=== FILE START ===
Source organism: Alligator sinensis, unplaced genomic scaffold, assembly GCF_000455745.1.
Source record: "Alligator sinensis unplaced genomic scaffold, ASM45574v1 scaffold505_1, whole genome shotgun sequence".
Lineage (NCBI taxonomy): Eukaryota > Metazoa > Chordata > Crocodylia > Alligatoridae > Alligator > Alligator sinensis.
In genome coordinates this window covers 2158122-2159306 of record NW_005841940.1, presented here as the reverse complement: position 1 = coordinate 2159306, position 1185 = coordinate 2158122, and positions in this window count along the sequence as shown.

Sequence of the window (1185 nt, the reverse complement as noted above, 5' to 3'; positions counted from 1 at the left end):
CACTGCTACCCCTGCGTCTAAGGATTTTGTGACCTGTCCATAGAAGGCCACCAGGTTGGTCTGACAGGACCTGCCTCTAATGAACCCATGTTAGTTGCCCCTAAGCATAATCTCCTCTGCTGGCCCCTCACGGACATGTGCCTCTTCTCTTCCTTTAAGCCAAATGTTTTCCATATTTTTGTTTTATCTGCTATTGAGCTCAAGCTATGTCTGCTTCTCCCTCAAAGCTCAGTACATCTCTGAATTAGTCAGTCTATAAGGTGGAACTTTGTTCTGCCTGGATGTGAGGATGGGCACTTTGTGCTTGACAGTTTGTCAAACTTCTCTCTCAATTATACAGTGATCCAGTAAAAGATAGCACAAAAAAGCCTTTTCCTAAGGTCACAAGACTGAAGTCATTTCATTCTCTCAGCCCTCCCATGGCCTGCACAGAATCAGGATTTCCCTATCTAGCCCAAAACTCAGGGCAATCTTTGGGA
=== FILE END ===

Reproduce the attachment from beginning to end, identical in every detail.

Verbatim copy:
Source organism: Alligator sinensis, unplaced genomic scaffold, assembly GCF_000455745.1.
Source record: "Alligator sinensis unplaced genomic scaffold, ASM45574v1 scaffold505_1, whole genome shotgun sequence".
Lineage (NCBI taxonomy): Eukaryota > Metazoa > Chordata > Crocodylia > Alligatoridae > Alligator > Alligator sinensis.
In genome coordinates this window covers 2158122-2159306 of record NW_005841940.1, presented here as the reverse complement: position 1 = coordinate 2159306, position 1185 = coordinate 2158122, and positions in this window count along the sequence as shown.

Sequence of the window (1185 nt, the reverse complement as noted above, 5' to 3'; positions counted from 1 at the left end):
CACTGCTACCCCTGCGTCTAAGGATTTTGTGACCTGTCCATAGAAGGCCACCAGGTTGGTCTGACAGGACCTGCCTCTAATGAACCCATGTTAGTTGCCCCTAAGCATAATCTCCTCTGCTGGCCCCTCACGGACATGTGCCTCTTCTCTTCCTTTAAGCCAAATGTTTTCCATATTTTTGTTTTATCTGCTATTGAGCTCAAGCTATGTCTGCTTCTCCCTCAAAGCTCAGTACATCTCTGAATTAGTCAGTCTATAAGGTGGAACTTTGTTCTGCCTGGATGTGAGGATGGGCACTTTGTGCTTGACAGTTTGTCAAACTTCTCTCTCAATTATACAGTGATCCAGTAAAAGATAGCACAAAAAAGCCTTTTCCTAAGGTCACAAGACTGAAGTCATTTCATTCTCTCAGCCCTCCCATGGCCTGCACAGAATCAGGATTTCCCTATCTAGCCCAAAACTCAGGGCAATCTTTGGGA